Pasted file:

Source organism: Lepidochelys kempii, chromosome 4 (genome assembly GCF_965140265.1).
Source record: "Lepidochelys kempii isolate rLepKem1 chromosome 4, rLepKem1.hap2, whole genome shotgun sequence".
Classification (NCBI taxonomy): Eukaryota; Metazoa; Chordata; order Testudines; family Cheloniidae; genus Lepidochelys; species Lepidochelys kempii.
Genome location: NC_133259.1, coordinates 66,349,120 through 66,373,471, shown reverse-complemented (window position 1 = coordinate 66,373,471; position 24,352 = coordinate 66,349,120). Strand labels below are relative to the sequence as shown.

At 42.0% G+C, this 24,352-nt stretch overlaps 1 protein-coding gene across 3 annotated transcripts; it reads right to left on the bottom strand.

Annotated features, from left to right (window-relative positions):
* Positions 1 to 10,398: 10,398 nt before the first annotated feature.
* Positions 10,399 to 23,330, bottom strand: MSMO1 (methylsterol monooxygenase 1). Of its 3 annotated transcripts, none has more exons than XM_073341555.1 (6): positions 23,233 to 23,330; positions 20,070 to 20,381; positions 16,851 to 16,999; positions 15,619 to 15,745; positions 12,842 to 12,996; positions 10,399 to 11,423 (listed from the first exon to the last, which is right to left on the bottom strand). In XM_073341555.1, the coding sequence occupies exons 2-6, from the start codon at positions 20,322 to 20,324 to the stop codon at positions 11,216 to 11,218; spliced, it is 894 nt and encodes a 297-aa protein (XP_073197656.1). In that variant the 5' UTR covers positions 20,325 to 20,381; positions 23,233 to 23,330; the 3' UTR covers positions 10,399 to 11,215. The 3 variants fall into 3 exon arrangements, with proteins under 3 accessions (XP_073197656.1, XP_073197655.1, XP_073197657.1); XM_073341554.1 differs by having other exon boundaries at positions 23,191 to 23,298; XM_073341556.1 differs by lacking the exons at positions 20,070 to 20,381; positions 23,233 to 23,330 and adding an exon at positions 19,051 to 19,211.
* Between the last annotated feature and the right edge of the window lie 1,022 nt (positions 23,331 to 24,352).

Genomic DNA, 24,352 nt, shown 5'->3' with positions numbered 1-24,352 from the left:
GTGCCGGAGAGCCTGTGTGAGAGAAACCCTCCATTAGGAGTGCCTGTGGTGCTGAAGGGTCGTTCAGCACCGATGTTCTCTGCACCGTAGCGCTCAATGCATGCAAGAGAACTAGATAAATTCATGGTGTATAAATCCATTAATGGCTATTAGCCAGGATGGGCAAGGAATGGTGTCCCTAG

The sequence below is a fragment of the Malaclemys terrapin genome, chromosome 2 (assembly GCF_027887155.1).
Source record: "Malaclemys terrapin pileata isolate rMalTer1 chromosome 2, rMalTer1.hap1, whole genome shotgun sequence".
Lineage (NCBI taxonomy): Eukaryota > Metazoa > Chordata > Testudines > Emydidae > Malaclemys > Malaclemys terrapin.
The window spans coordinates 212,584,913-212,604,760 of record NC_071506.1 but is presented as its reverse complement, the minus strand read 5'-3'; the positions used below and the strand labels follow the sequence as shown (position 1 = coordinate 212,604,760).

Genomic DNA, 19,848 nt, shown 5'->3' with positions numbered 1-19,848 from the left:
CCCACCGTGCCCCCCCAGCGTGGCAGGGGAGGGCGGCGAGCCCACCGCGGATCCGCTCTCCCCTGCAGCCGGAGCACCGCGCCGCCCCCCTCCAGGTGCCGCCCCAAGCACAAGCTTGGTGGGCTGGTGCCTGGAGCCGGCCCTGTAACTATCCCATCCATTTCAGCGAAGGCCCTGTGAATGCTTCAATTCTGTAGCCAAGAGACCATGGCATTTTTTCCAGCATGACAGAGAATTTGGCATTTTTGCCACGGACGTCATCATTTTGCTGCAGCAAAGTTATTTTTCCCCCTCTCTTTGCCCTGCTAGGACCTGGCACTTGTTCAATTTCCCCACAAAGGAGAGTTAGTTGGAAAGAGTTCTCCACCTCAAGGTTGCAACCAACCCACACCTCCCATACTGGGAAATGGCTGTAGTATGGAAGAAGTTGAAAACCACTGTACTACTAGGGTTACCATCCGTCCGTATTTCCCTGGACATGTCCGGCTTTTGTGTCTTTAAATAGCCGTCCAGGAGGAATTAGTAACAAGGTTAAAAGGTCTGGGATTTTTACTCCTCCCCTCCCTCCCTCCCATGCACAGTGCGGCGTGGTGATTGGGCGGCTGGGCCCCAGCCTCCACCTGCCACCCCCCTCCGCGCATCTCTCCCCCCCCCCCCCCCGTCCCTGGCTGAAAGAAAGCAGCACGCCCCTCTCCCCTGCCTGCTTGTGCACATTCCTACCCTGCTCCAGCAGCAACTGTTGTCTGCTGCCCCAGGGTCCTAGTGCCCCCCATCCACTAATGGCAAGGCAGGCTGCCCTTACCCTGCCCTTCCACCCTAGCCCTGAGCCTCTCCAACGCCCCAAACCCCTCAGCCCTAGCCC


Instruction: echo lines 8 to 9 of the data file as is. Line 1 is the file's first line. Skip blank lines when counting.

* Positions 10,399 to 23,330, bottom strand: MSMO1 (methylsterol monooxygenase 1). Of its 3 annotated transcripts, none has more exons than XM_073341555.1 (6): positions 23,233 to 23,330; positions 20,070 to 20,381; positions 16,851 to 16,999; positions 15,619 to 15,745; positions 12,842 to 12,996; positions 10,399 to 11,423 (listed from the first exon to the last, which is right to left on the bottom strand). In XM_073341555.1, the coding sequence occupies exons 2-6, from the start codon at positions 20,322 to 20,324 to the stop codon at positions 11,216 to 11,218; spliced, it is 894 nt and encodes a 297-aa protein (XP_073197656.1). In that variant the 5' UTR covers positions 20,325 to 20,381; positions 23,233 to 23,330; the 3' UTR covers positions 10,399 to 11,215. The 3 variants fall into 3 exon arrangements, with proteins under 3 accessions (XP_073197656.1, XP_073197655.1, XP_073197657.1); XM_073341554.1 differs by having other exon boundaries at positions 23,191 to 23,298; XM_073341556.1 differs by lacking the exons at positions 20,070 to 20,381; positions 23,233 to 23,330 and adding an exon at positions 19,051 to 19,211.
* Between the last annotated feature and the right edge of the window lie 1,022 nt (positions 23,331 to 24,352).